In A Better You, Abuse, Relationships

Dating Abuse: What is it and how do I get out?

dating abuse

You think you are in love when your partner gives you a devastating blow. He or she is not a cheater but they are one to deliver verbal and physical abuse. The first few times it happened you opted to ignore it, but these days the hostility is becoming greater. So what do you do? The first step in handling an abusive relationship is to recognize the signs of dating abuse, and the second move is to do something drastic about the situation.

What is Dating Abuse?

Dating abuse takes place when one person in an exclusive relationship behaves in a violent manner. Even if a person only makes threats that he or she never carries out, such remarks can be viewed as abusive. Thousands of men and women suffer from verbal and physical abuse, though women tend to be on the receiving end of an abusive relationship more often than their male counterparts.

A Few Dating Abuse Facts

Among the millions of women engaged in intimate relationships, 35% of them are involved with someone who is either physically or verbally abusive. Whereas women in liberal countries such as the United States have the liberality to escape violent relationships, those women in more conservative nations whose marriage is often arranged by family cannot simply leave their partner when the union becomes too intense. These women are often forced to remain in the situation, and sometimes suffer the ultimate consequence for such social mandate. In addition to adult women who suffer from violence, teenagers also have high dating abuse statistics. More than one million high school students worldwide have dating abuse stories but few of them realize their predicament. Why is that?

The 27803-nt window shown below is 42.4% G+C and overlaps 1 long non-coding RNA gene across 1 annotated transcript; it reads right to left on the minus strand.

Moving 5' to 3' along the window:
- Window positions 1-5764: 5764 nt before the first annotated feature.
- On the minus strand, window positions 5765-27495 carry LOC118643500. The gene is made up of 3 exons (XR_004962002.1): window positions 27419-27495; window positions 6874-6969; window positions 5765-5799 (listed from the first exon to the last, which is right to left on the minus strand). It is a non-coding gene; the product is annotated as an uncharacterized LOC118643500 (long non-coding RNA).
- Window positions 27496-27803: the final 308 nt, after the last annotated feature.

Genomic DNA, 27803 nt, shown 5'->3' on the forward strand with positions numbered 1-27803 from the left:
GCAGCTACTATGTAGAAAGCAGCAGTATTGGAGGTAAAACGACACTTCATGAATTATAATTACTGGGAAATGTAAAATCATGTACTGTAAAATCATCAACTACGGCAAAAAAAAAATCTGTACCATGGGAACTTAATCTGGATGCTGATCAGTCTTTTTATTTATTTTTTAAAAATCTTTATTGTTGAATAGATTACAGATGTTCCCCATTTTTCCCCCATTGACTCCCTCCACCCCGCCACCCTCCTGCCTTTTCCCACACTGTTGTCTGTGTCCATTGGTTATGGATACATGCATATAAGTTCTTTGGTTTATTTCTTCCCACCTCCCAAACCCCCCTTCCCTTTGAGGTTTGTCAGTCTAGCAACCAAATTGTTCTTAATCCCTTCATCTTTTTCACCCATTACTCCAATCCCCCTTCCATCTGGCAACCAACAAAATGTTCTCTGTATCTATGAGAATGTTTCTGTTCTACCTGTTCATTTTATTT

Abuse among Teens

Many young men and women are exploring the world of dating, and hence do not immediately recognize the signs of unnecessary tension. A boy who pulls a girl close to himself when another male passes by may be viewed as loving by his girlfriend. She may not think to consider such act as controlling, and hence may not question her boyfriend or establish boundaries. In the same manner a boy may think that a girl’s constant criticism of his looks or intelligence is a way of expressing her love for him. He may not deem the behavior as abusive. In retrospect, controlling and manipulative acts are breeding grounds for major violence in the long run, but teenagers rarely see the warning signs as red flags.

A Further Look at the Types of Abuse


The following acts can be found in a physically abusive relationship:

  • Hitting
  • Choking
  • Stomping
  • Spanking with belt, other object, or even hand
  • Grabbing
  • Biting
  • Pushing